THE BLOG
02/01/2013 03:32 pm ET | Updated Apr 03, 2013

Plenty O' Pain to Go Around

It hurts, in more ways than one, to type this column.

Last August, I told Kaiser Permanente to permanently kiss my backside (see Oct. 15, 2012, "Going Rogue: Kiss It Kaiser") when they escalated my premiums from $400 a month to nearly $1,200 a month in a few short years simply because they could.

I am today in pain and without medical insurance, which psychologically hurts. My right wrist is puffy, tender and swollen, and the balls of my feet feel as if someone's driving hot knives into them. I must wear thick wooly socks to protect against minus-zero-degree temps, and I cannot wear shoes because the socks, plus the swollen feet, make them too tight.

I was diagnosed with rheumatoid arthritis more than 20 years ago; I have not, however, had symptoms in more than a dozen years -- until last week. Perhaps the years of Remicade infusions (typical R.A. medication) have worn off after eight months without. Perhaps all of the healthy lifestyle habits employed over the years, which I believe allowed me to take less Remicade than any rheumatologist could believe, cannot today fully mitigate the disease.

Perhaps there's no such thing as "rheumatoid arthritis," as books (The Yeast Connection, William B. Crook, M.D.), articles and some physicians now suggest. It may be the symptoms are more systemic, caused by yeast overgrowth, aka candidiases, which can be treated with diet and intermediary medications of far less potency and with fewer potential side-effects than the immune-system threatening Remicade.

The Food and Drug Administration (FDA) cited several warnings in the past decade concerning the use of Remicade, including at least one black box warning, the strongest warning the FDA can require on prescription drug labeling. After a dozen years infusing it into my system, I am reluctant to continue the threat to my body.

I must unravel this quagmire of what is wrong/what to do about it outside of a so-called "health care network," and this harsh truth points to a larger, harsher truth: There is no health care system in the U.S.

So I tackle my health needs, including how to pay for it, alone.

I live in Colorado and look up something called CoverColorado. Their website states:

... established by the Colorado legislature in 1991 to help more Coloradans gain access to health care. It is a resource for eligible Colorado residents who do not have coverage through their employers and who cannot get individual coverage from health insurance companies due to a pre-existing medical condition.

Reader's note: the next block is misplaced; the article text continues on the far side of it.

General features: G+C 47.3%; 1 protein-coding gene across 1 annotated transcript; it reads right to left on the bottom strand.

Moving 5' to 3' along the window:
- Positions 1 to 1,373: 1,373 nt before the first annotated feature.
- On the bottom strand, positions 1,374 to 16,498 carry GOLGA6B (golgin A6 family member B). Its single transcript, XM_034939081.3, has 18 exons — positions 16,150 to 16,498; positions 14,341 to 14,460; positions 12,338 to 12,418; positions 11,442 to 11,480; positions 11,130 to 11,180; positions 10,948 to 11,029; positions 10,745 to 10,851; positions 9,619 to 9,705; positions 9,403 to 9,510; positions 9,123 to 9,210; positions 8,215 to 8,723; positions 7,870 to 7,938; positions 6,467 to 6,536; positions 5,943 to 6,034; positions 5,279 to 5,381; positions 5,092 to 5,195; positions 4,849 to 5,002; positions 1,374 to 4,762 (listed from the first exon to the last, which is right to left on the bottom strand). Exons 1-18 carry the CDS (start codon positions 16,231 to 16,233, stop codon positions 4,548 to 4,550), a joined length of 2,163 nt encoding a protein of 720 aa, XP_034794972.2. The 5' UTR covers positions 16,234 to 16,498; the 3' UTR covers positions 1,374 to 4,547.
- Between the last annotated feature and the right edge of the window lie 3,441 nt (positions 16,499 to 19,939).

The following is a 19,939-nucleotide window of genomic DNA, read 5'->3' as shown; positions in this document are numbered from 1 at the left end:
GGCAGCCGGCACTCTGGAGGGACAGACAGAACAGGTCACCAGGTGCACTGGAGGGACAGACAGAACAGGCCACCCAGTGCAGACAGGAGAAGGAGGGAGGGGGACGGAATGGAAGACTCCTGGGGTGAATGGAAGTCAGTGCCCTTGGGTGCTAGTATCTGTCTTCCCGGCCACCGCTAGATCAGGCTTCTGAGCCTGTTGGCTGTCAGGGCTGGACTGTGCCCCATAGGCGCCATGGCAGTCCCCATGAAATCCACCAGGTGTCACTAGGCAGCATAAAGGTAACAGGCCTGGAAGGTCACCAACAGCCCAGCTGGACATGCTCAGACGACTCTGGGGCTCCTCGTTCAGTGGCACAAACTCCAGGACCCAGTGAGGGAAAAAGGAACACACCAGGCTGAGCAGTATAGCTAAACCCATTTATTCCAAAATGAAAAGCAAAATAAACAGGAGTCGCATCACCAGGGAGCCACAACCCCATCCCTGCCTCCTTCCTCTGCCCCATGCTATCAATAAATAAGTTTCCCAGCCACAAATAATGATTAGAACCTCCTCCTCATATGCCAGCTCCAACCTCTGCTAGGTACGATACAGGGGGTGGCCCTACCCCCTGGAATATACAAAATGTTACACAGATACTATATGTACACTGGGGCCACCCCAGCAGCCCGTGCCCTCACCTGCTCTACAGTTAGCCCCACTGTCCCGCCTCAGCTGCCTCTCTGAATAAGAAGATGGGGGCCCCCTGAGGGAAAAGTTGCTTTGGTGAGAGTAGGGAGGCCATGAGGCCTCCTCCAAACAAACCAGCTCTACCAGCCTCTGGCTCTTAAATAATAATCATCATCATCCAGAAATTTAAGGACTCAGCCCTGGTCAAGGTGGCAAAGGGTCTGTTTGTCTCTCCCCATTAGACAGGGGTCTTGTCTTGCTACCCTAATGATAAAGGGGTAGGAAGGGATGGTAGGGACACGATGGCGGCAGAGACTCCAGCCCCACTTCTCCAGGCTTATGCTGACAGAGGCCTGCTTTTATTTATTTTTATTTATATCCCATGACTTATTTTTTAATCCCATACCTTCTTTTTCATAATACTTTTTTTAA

The fine print: To apply, one needs a reject letter from an insurance company denying coverage. The rejection letter CoverColorado requires, me thinks, will be easy. Medical insurance brokers have scoffed at my attempts to secure coverage since leaving Kaiser.

Enter Blue Cross Blue Shield. I take nearly an entire day off work and tackle their 18-page application after a telephone agent tells me he doesn't have time to help the process. Six hours later, deep into the degrading, deeply-questioning process of the application, I think of the families that endure long, ongoing illnesses and the accompanying, endless paper bureaucracy, and I wonder how they do it.

I think of the millions with sick children, with elderly to care for, and the regular folks that have stuff happen to their bodies.

I think of the tired and snippy insurance company employees to whom you pose a question, as I did, for clarification and how, every time you ask a question, they begin a long-winded answer that has three or four caveats, and then when you ask for clarification of the caveat, they get exasperated because they've answered that question 3,893 times already this month and they can't take it that you can't work out the crazy, insurance chess game on your own.

Some don't even try. I know a man who has dealt with multiple, life-threatening conditions for more than 20 years. He long ago looked at all the insurance system's mind-bending terms and limitations and elected to self-pay; the best treatment options were out of his network and he could afford to pay out-of-pocket.

I get it.

But I don't have those resources and so fax off the 18-page application.

I'd like to report that I received the needed insurance-denied rejection letter or a medical insurance policy not priced at 233 percent of my mortgage payment, which the telephone agent did say was entirely possible, given my circumstances, but I cannot.

Weeks into the process, Blue Cross Blue Shield demands a blank check to complete my application, which would allow them to determine a cost that they would then automatically withdraw from my account, should they deem me insureable. The amount may be thousands.

I've never bought anything for which I did not first know its price. I've never handed any business a signed, blank check with the understanding that that business would help itself to whatever it wanted.

So I remain uninsured and my wrist still hurts; my feet are on fire. I take two Ibuprofen and think of how I've no clear plan except to get a glass of water to swallow them with.

For more by Cathie Beck, click here.

For more on health care, click here.